If you take a peek at a pack of gray wolves, you might see a sea of gray fur. That said, you might also see a stunning array of silvers and soots and smoky blacks, as well as an assortment of additional shades from brown to beige to white.
Much more striking than the colors themselves is their cause. In fact, according to a paper published in Science this fall, some scientists think that the patterns of coat coloration among North American wolves are actually a sign of past sicknesses.
More specifically, these scientists say that the colors of wolves signal the strength of their immunity to specific viruses, allowing individual wolves to identify which partners will provide them with resilient, virus-resistant pups.
Why Wolves Change Colors
Wolves come in an assortment of colors, though they’re generally gray and black in North America, with a greater prevalence of gray tones to the north and a greater prevalence of black tones to the south.
“In most parts of the world, black wolves are absent or very rare,” says Tim Coulson, a study author and a biologist at the University of Oxford, according to a press release. “In North America, they are common in some areas and absent in others.”
The source of these variations in coat color, as well as their patterns of prevalence, stumped scientists for years and years, though they weren’t without their theories. For instance, some toyed with the thought that the variations in wolves’ fur signified their fitness as potential partners, an adaptive phenomenon seen across a plethora of plant and animal species.
And, as it turns out, those specialists were on the right track.
A team of researchers resolved to scrutinize the “fitness” theory of wolf fur because of the realization that one of the same genes that influences the coat color of wolves, CBD103, could also inform their immune responses to a variety of viruses.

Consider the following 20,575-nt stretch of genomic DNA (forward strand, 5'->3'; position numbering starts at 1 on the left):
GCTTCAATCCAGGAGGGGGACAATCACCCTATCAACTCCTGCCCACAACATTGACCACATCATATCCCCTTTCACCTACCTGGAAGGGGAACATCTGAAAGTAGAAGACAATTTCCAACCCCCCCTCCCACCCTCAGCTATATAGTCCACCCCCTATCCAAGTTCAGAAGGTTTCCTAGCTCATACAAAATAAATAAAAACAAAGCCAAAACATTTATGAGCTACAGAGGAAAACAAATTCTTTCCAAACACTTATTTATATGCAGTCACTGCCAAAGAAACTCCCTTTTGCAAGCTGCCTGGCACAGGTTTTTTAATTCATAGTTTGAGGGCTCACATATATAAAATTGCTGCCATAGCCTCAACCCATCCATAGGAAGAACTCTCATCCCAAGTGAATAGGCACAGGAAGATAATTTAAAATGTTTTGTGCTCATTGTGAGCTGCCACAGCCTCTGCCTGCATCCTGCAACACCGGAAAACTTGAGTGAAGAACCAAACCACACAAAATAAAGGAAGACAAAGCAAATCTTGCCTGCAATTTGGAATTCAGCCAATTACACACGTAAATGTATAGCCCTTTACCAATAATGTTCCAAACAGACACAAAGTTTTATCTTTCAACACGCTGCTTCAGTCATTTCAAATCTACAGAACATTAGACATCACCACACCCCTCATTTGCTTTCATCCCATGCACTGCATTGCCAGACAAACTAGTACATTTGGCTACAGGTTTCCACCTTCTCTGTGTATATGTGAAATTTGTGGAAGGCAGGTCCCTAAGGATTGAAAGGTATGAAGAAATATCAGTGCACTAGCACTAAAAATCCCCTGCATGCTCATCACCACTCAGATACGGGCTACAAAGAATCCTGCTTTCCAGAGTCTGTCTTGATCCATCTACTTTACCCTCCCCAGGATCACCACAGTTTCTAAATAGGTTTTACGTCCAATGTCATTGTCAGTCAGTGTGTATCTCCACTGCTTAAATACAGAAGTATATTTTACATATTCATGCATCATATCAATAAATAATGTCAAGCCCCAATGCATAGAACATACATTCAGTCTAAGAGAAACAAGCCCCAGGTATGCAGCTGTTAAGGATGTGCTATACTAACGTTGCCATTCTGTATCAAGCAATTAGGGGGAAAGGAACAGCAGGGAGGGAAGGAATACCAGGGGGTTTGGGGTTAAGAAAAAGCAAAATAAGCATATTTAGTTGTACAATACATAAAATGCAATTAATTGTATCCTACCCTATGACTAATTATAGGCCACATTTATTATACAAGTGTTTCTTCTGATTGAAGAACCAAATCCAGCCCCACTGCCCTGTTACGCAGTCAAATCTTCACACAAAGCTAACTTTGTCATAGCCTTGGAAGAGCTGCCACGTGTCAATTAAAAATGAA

Assessing populations from across North America, and in Yellowstone National Park in particular, the team revealed that black wolves retain a stronger resistance to canine distemper virus (CDV), an acute and frequently fatal infection from the same family of viruses that causes measles and mumps. In addition to that, the results revealed that these shadowy-shaded wolves are also particularly widespread within populations where CDV outbreaks are an ordinary occurrence.
Coat Color and Viral Immunity
Starting with information from 12 separate populations from North America, the team first investigated whether the presence of CDV antibodies among wolves — which would indicate which individuals contracted and overcame CDV at some point in the past — was associated with certain coat colors. Soon, they identified that the individuals with these antibodies tended to be black, suggesting a stronger ability to survive the sickness among wolves with darker-colored coats.
Not only that, the team also found that wolves with black fur, as opposed to gray, were much more prevalent in areas with frequent flare-ups of CDV, supporting the theory that these wolves are more immune to some illnesses.
To solidify their findings further, the researchers then turned to Yellowstone National Park. There, their analysis of over 20 years of information on wolf populations suggested that some wolves specifically select their mates to maximize the probability that their pups are black (and therefore immunologically prepared) in areas where CDV surfaces and resurfaces regularly.
In fact, this selective mating manifests in a preference for black-gray pairings, which, according to the team, are observed much more frequently in Yellowstone — where outbreaks appear at intervals of five years-or-so — than in areas with fewer spates of sickness.
Read more: The Pictures That Saved Yellowstone
Ultimately, the team adds that these results fit with findings on an abundance of other animals, including insects, fish and birds, whose colors represent their ability or inability to resist illnesses.
“What I love about this study is how we have been able to bring together experts from so many fields and a range of approaches to show how disease can have remarkable impacts of wolf coat color and behavior,” says Peter Hudson, another study author and a biologist at Pennsylvania State University, according to a press release. “We are learning that disease is a major evolutionary driver that impacts so many aspect aspects of animal population.”